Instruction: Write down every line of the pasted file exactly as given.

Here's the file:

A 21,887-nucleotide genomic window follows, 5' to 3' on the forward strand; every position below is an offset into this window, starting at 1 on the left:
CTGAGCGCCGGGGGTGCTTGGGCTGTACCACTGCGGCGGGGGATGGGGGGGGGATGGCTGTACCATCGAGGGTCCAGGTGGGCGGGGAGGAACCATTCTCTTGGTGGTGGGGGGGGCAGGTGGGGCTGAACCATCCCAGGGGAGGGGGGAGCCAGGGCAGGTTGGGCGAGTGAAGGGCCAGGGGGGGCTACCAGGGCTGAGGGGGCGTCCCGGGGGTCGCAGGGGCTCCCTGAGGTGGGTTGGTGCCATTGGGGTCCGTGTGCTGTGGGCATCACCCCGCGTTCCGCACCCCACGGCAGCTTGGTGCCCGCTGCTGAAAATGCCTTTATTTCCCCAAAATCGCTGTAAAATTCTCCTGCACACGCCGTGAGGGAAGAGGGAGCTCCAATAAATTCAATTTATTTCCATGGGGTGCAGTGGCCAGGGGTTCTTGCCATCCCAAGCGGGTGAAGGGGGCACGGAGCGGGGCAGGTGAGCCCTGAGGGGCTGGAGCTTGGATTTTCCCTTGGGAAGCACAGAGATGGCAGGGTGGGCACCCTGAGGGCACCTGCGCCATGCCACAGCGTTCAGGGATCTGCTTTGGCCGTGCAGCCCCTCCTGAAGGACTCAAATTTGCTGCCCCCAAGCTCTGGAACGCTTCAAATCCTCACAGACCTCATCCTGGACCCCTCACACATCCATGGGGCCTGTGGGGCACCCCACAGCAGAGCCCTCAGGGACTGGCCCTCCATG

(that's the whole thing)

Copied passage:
A 21,887-nucleotide genomic window follows, 5' to 3' on the forward strand; every position below is an offset into this window, starting at 1 on the left:
CTGAGCGCCGGGGGTGCTTGGGCTGTACCACTGCGGCGGGGGATGGGGGGGGGATGGCTGTACCATCGAGGGTCCAGGTGGGCGGGGAGGAACCATTCTCTTGGTGGTGGGGGGGGCAGGTGGGGCTGAACCATCCCAGGGGAGGGGGGAGCCAGGGCAGGTTGGGCGAGTGAAGGGCCAGGGGGGGCTACCAGGGCTGAGGGGGCGTCCCGGGGGTCGCAGGGGCTCCCTGAGGTGGGTTGGTGCCATTGGGGTCCGTGTGCTGTGGGCATCACCCCGCGTTCCGCACCCCACGGCAGCTTGGTGCCCGCTGCTGAAAATGCCTTTATTTCCCCAAAATCGCTGTAAAATTCTCCTGCACACGCCGTGAGGGAAGAGGGAGCTCCAATAAATTCAATTTATTTCCATGGGGTGCAGTGGCCAGGGGTTCTTGCCATCCCAAGCGGGTGAAGGGGGCACGGAGCGGGGCAGGTGAGCCCTGAGGGGCTGGAGCTTGGATTTTCCCTTGGGAAGCACAGAGATGGCAGGGTGGGCACCCTGAGGGCACCTGCGCCATGCCACAGCGTTCAGGGATCTGCTTTGGCCGTGCAGCCCCTCCTGAAGGACTCAAATTTGCTGCCCCCAAGCTCTGGAACGCTTCAAATCCTCACAGACCTCATCCTGGACCCCTCACACATCCATGGGGCCTGTGGGGCACCCCACAGCAGAGCCCTCAGGGACTGGCCCTCCATG